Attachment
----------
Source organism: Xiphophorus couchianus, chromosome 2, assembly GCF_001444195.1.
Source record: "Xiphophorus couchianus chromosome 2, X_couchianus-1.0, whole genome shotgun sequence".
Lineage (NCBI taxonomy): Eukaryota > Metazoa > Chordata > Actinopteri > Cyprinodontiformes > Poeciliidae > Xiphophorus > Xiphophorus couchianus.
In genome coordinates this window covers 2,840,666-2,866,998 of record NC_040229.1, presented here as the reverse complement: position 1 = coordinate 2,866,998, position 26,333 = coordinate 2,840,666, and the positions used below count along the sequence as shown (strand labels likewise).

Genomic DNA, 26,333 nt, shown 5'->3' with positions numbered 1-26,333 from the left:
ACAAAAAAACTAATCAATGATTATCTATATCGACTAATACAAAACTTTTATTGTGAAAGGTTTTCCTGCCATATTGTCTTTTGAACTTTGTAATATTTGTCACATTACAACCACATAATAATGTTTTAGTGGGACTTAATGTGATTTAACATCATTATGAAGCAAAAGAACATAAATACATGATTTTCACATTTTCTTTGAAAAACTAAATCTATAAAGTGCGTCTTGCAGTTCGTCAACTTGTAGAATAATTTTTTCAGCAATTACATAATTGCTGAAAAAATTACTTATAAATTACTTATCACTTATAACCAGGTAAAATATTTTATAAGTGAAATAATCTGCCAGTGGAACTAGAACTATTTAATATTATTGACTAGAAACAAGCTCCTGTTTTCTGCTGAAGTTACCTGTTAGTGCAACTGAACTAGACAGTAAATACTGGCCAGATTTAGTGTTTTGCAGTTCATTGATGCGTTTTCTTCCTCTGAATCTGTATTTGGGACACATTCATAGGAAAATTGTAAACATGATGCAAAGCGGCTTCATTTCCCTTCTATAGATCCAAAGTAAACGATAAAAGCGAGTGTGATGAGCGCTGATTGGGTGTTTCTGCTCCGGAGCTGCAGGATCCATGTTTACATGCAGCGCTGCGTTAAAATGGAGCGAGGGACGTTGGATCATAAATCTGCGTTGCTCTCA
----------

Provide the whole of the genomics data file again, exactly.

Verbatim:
Source organism: Xiphophorus couchianus, chromosome 2, assembly GCF_001444195.1.
Source record: "Xiphophorus couchianus chromosome 2, X_couchianus-1.0, whole genome shotgun sequence".
Lineage (NCBI taxonomy): Eukaryota > Metazoa > Chordata > Actinopteri > Cyprinodontiformes > Poeciliidae > Xiphophorus > Xiphophorus couchianus.
In genome coordinates this window covers 2,840,666-2,866,998 of record NC_040229.1, presented here as the reverse complement: position 1 = coordinate 2,866,998, position 26,333 = coordinate 2,840,666, and the positions used below count along the sequence as shown (strand labels likewise).

Genomic DNA, 26,333 nt, shown 5'->3' with positions numbered 1-26,333 from the left:
ACAAAAAAACTAATCAATGATTATCTATATCGACTAATACAAAACTTTTATTGTGAAAGGTTTTCCTGCCATATTGTCTTTTGAACTTTGTAATATTTGTCACATTACAACCACATAATAATGTTTTAGTGGGACTTAATGTGATTTAACATCATTATGAAGCAAAAGAACATAAATACATGATTTTCACATTTTCTTTGAAAAACTAAATCTATAAAGTGCGTCTTGCAGTTCGTCAACTTGTAGAATAATTTTTTCAGCAATTACATAATTGCTGAAAAAATTACTTATAAATTACTTATCACTTATAACCAGGTAAAATATTTTATAAGTGAAATAATCTGCCAGTGGAACTAGAACTATTTAATATTATTGACTAGAAACAAGCTCCTGTTTTCTGCTGAAGTTACCTGTTAGTGCAACTGAACTAGACAGTAAATACTGGCCAGATTTAGTGTTTTGCAGTTCATTGATGCGTTTTCTTCCTCTGAATCTGTATTTGGGACACATTCATAGGAAAATTGTAAACATGATGCAAAGCGGCTTCATTTCCCTTCTATAGATCCAAAGTAAACGATAAAAGCGAGTGTGATGAGCGCTGATTGGGTGTTTCTGCTCCGGAGCTGCAGGATCCATGTTTACATGCAGCGCTGCGTTAAAATGGAGCGAGGGACGTTGGATCATAAATCTGCGTTGCTCTCA